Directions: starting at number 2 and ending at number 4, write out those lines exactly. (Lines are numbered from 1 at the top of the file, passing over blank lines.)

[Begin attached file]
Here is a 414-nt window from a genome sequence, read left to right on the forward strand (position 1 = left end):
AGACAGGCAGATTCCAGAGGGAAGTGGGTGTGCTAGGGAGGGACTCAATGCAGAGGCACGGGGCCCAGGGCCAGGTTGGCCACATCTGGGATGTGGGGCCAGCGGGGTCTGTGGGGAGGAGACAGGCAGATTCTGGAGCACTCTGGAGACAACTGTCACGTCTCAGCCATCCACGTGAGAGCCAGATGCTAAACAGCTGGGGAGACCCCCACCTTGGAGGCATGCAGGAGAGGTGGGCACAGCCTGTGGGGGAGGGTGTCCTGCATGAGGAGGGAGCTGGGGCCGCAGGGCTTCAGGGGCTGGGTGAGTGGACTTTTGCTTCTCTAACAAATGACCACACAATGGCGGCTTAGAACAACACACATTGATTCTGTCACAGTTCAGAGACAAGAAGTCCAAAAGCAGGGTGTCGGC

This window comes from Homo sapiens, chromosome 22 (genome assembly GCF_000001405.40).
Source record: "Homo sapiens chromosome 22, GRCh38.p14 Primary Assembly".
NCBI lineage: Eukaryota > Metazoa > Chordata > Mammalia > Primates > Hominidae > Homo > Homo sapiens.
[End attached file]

AGACAGGCAGATTCCAGAGGGAAGTGGGTGTGCTAGGGAGGGACTCAATGCAGAGGCACGGGGCCCAGGGCCAGGTTGGCCACATCTGGGATGTGGGGCCAGCGGGGTCTGTGGGGAGGAGACAGGCAGATTCTGGAGCACTCTGGAGACAACTGTCACGTCTCAGCCATCCACGTGAGAGCCAGATGCTAAACAGCTGGGGAGACCCCCACCTTGGAGGCATGCAGGAGAGGTGGGCACAGCCTGTGGGGGAGGGTGTCCTGCATGAGGAGGGAGCTGGGGCCGCAGGGCTTCAGGGGCTGGGTGAGTGGACTTTTGCTTCTCTAACAAATGACCACACAATGGCGGCTTAGAACAACACACATTGATTCTGTCACAGTTCAGAGACAAGAAGTCCAAAAGCAGGGTGTCGGC

This window comes from Homo sapiens, chromosome 22 (genome assembly GCF_000001405.40).
Source record: "Homo sapiens chromosome 22, GRCh38.p14 Primary Assembly".